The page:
Figure 3. Mapping of sampling locations using ArcMap

The recording of spatial positions combined with the MySQL ODBC interface allows direct connection with geographic information systems, such as ArcGIS, for the mapping of spectral ground reference points (Figure 3).


Figure 4. Data report for spectra taken from a tennis court

Figure 5. Change in irradiance at 547nm during 1h30’, documented by reference panel readings (Wm-2sr-1nm-1)

acquired on a day with some cirrus clouds and pointing to the fact that a more frequent acquisition of panel measurements might have been advisable.

With respect to Cal/Val, the following information can be delivered by the SPECCHIO system:

! Radiance data as acquired in the field

! Reflectance data compensated for Spectralon [16] panel deficiencies

! Spatial position and sampling time

! Sun angles, automatically calculated from sampling time and spatial position

! Observation angles (automatically calculated for FIGOS (Field Goniometer System) [17])

! Information about capturing sensor and associated Spectralon Panel (calibration history & uncertainty)

! Irradiance change over time, extracted from reference panel readings (Figure 5)

! Pictures of the sampled ground targets ! Landcover type according to CORINE [18] ! Target type and species name

! Categorical or quantitative description of atmospheric and environmental conditions ! Additional numeric parameters of further

measurements taken from the object, e.g. water content


The utilisation of spectral databases for the organised storage of spectral ground reference in support of Cal/Val is a move towards better quality, cost and work efficiency in the long run. However, it cannot be denied that there is still a huge potential to be explored and exploited, namely:

! Increased support for metadata capturing (e.g. automated loading from spreadsheets).

! Intelligent algorithms for semi-supervised

outlier detection (i.e. controlling the

truthfulness of the data).

! Enhancement of the data model to allow the storage of value added information, i.e. information produced from either data or other information such as reflectance factor

calculation from radiance level or

target/sampling site statistics with a associated provenance records, i.e. fully transparent processing history and trace-back to original data.

! Full uncertainty propagation through the whole chain from signals to information.

! Automated generation of quality indicators, i.e. so-called derived data, allowing suitability analysis of existing data to new applications. ! Specialised interfaces to common remote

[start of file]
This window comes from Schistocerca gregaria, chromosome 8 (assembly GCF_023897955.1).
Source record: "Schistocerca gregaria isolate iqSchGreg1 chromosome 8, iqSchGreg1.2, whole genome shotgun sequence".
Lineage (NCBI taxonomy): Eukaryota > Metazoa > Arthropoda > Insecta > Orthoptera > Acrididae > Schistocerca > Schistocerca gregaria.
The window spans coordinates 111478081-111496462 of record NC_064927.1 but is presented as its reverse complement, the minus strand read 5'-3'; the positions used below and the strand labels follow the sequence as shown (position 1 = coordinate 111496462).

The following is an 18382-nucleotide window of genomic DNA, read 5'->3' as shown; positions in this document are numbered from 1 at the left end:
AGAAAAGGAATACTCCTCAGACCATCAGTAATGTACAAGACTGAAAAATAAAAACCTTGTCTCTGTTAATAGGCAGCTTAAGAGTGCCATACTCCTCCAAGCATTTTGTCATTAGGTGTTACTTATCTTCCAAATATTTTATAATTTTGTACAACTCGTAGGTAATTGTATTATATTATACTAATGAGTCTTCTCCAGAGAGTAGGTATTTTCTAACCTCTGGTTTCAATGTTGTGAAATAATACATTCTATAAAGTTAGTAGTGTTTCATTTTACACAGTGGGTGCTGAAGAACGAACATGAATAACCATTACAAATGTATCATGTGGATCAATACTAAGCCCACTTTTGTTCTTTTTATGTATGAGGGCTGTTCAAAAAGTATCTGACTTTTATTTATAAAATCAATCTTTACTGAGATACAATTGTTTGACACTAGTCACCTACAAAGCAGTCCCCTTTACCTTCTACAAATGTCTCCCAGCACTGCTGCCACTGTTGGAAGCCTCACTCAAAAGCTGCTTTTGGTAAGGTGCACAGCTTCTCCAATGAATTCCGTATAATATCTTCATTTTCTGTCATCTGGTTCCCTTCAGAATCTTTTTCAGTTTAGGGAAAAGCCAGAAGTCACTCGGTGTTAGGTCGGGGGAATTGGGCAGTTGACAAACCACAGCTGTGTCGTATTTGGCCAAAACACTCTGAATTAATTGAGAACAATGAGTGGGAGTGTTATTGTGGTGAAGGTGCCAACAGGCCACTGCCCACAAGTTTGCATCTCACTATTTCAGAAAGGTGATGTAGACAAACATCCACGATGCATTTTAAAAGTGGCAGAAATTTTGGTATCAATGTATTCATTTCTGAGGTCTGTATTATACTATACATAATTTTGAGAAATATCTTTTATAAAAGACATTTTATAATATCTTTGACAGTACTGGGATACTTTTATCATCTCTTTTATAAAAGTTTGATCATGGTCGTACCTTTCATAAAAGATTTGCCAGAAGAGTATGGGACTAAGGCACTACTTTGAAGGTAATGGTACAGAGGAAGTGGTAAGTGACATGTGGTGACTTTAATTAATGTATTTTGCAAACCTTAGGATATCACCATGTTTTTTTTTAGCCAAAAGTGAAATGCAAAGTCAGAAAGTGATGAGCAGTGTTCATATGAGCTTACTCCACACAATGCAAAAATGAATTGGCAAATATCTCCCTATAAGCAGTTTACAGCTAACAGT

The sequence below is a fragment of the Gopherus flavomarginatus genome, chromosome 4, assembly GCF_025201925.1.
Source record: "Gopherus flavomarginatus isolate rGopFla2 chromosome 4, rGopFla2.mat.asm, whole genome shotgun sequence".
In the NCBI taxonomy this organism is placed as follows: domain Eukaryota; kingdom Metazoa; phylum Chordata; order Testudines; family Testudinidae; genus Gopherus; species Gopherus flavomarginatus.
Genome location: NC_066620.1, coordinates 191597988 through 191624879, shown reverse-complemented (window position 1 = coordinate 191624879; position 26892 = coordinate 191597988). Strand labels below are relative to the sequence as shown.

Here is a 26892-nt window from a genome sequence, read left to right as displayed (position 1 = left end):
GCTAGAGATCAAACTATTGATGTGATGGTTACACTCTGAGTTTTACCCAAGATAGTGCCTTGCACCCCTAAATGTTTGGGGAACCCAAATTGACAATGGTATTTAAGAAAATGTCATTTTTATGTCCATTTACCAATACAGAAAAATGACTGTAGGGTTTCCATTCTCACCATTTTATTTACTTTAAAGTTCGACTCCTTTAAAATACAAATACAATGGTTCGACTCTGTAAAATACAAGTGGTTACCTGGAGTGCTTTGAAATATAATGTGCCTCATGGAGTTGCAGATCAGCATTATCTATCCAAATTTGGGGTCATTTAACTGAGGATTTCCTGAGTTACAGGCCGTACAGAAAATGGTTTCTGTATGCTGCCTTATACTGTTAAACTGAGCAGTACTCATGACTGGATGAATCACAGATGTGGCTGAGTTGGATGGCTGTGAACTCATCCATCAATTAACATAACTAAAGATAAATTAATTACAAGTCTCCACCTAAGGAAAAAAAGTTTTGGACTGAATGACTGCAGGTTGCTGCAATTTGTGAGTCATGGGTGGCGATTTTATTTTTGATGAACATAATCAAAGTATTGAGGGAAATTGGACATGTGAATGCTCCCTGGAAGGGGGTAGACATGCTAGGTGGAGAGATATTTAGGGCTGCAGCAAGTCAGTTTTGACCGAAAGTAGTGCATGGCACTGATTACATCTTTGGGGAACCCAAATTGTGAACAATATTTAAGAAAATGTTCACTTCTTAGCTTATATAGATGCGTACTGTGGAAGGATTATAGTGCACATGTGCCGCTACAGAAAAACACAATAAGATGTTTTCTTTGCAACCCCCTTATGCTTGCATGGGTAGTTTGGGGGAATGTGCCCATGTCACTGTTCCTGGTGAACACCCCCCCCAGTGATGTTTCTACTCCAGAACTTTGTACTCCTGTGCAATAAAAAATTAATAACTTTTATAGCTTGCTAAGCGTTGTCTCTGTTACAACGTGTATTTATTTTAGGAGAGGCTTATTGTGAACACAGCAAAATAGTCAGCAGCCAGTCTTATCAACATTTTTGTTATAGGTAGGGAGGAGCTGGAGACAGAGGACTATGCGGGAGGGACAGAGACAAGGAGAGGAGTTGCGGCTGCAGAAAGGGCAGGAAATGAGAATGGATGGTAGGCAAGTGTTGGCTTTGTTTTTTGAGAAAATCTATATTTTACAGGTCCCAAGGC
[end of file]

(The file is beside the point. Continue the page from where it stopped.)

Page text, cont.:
sensing software such as ENVI [19], BEAM [20] or Modtran [21] for increased productivity and seamless, automatic integration of Cal/Val and simulation algorithms.

! Integration as component into imaging

spectrometer processing and archiving

facilities for Cal/Val, simulation and algorithm parameterisation as outlined in Hueni et al. [22]

! Integration as a component into complete observing systems such as GEOSS [23].



Cal/Val is an important aspect in the generation of high accuracy products from remote sensing systems [2]. The collection of spectral in-situ data by field spectroscopy provides a baseline for satellite and airborne measurement [24] and is consequently an indispensible part of Cal/Val. The launch of new spaceborne imaging spectrometers such as EnMap [25] and PRISMA [26] will certainly give rise to specific Cal/Val experiments involving spectral ground reference data. Consequently, the adoption of structured storage approaches for these

in-situ data would benefit both data sharing and

long-term usability with positive impacts on product quality assessments.

The true value of spectral data collections can only be fully exploited if data sharing within and across research groups is advanced. To reach these goals, it is required to adhere to rigorous sampling protocols, carry out meticulous primary data and metadata collections and enter these data in spectral databases, consequently enabling other users to search and retrieve valuable and adequate information [27].

In pursuit of this vision and to provide a test environment to potential users, an online version of the SPECCHIO system is provided by the Remote Sensing Laboratories, University of Zurich. To get a personal

account, please browse to